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21 Jan 2000 00:00
In a quiet San Francisco neighbourhood, surrounded by views of tree-covered hills, a quaint little B&B welcomes visitors from across the country. Guests can choose from four well-appointed rooms in this refurbished turn-of-the-century house, all personally decorated by Elizabeth, the proprietor.
While they’re staying at Elizabeth’s B&B - called Differences - guests are also welcome to use all the amenities of the house: an extensive dungeon in the basement, metal hooks tucked into lacy corners and the genuine antique bondage devices adorning the rooms.
Like other renegade subcultures, sadomasochism (S/M) is gradually becoming gentrified.
This is partly economic - getting flogged on a Friday night isn’t as cheap as it used to be. Dozens of exclusive sex stores have popped up, peddling high-end toys, devices and leatherware. A typical private “play party” runs each guest as much as $30 (this is a site cost - you pay for the space, not the sex).
Certain clubs even enforce a pricey dress code: if you aren’t all gussied up in latex or leather, you don’t get in the door.
This isn’t the kind of gentrification one sees in urban landscapes where yuppies suck up all the warehouse spaces and formerly low-income housing. Nor can one locate some previous version of the S/M community that was less wealthy. Indeed, tracing S/M’s origins back to its Founding Daddies - the Marquis de Sade and Leopold von Sacher- Masoch - one finds that S/M’s earliest class connections are purely aristocratic.
Over the past few decades, however, S/M practices have unmoored themselves from the fringe. As specialty leather and fetters shops like San Francisco’s Mr S demonstrate, S/M is making its way into the mainstream. With its tidy, gleaming racks of sweet-smelling leather goods, Mr S can only be described as boutique for sadomasochists - people who eroticise pain, power games and bondage.
“I wanted to go high-end with better quality goods,” says Richard Hunter, who owns the store along with his son.
“It’s not just the hardcore leather crowd anymore. A lot of them are very middleclass and live in the suburbs. They’ve read about it or seen us on HBO.” (The cable channel featured the shop on its cheerfully bawdy Real Sex series.)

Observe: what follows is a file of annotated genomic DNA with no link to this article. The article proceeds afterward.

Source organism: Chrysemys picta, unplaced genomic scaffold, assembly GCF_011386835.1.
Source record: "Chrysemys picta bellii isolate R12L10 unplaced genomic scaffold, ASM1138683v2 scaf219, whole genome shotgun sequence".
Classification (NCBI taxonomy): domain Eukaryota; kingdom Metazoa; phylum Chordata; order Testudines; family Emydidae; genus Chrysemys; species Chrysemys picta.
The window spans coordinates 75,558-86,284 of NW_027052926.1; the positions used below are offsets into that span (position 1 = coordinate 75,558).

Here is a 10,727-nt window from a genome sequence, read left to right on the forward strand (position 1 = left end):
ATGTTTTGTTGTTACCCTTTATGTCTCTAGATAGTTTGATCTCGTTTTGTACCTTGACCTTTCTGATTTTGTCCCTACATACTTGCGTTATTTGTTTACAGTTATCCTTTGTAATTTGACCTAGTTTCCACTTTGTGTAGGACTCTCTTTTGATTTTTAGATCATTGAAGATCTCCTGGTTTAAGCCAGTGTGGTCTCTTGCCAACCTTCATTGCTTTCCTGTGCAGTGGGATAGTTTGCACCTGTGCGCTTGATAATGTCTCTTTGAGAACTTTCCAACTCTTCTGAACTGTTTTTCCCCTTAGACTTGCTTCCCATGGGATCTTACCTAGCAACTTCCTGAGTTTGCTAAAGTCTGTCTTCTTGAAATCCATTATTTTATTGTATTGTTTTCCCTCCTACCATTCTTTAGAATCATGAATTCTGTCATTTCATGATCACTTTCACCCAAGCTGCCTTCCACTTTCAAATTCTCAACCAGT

This upwardly mobile trend in S/M can be prohibitive for people without a middle- class income - ironic, given that many of the community’s most outspoken advocates, such as well-known erotica author and therapist Pat Califia, have come from working class backgrounds.
But even if a fancy corset runs upwards of $200, there are still plenty of active S/M players whose income levels barely crack five digits. Why, then, do the most visible elements of the S/M community seem to associate edgy sex play with terms like “high quality,” “classy” or even that most puritanical of adjectives, “clean”?
To understand S/M in 2000, we have to look at the late 1960s, when the sexual revolution had baby boomers struggling to break from bourgeois sexual repression, hypocrisy and self-denial.
Of course 1960s countercultural rebellion wasn’t so different from the 1760s’ rebelliousness of aristocrat-sadists like De Sade, who also loathed bourgeois prudery, hypocrisy and rationalism. Enlightenment-era libertines and boomer counterculturalists alike tried to challenge their bourgeois counterparts with sexual hedonism and social experimentation that flew in the face of rigid, middle- class values.
S/M originated as a kind of social theory. Growing out of anti-bourgeois and anti- rationalist sentiment in the 18th and 19th centuries, and anti-establishment politics in the 1960s, S/M theory revolves around the struggle to define power and consent.
As S/M player “Ms J” (she chose not to be identified by her given name) puts it, “People who practice S/M learn to play with power, and become free in that play and expression.
“It is very threatening to the state for the populace to become so at ease - as they are less malleable and not easily subjugated anymore, in a certain sense.”
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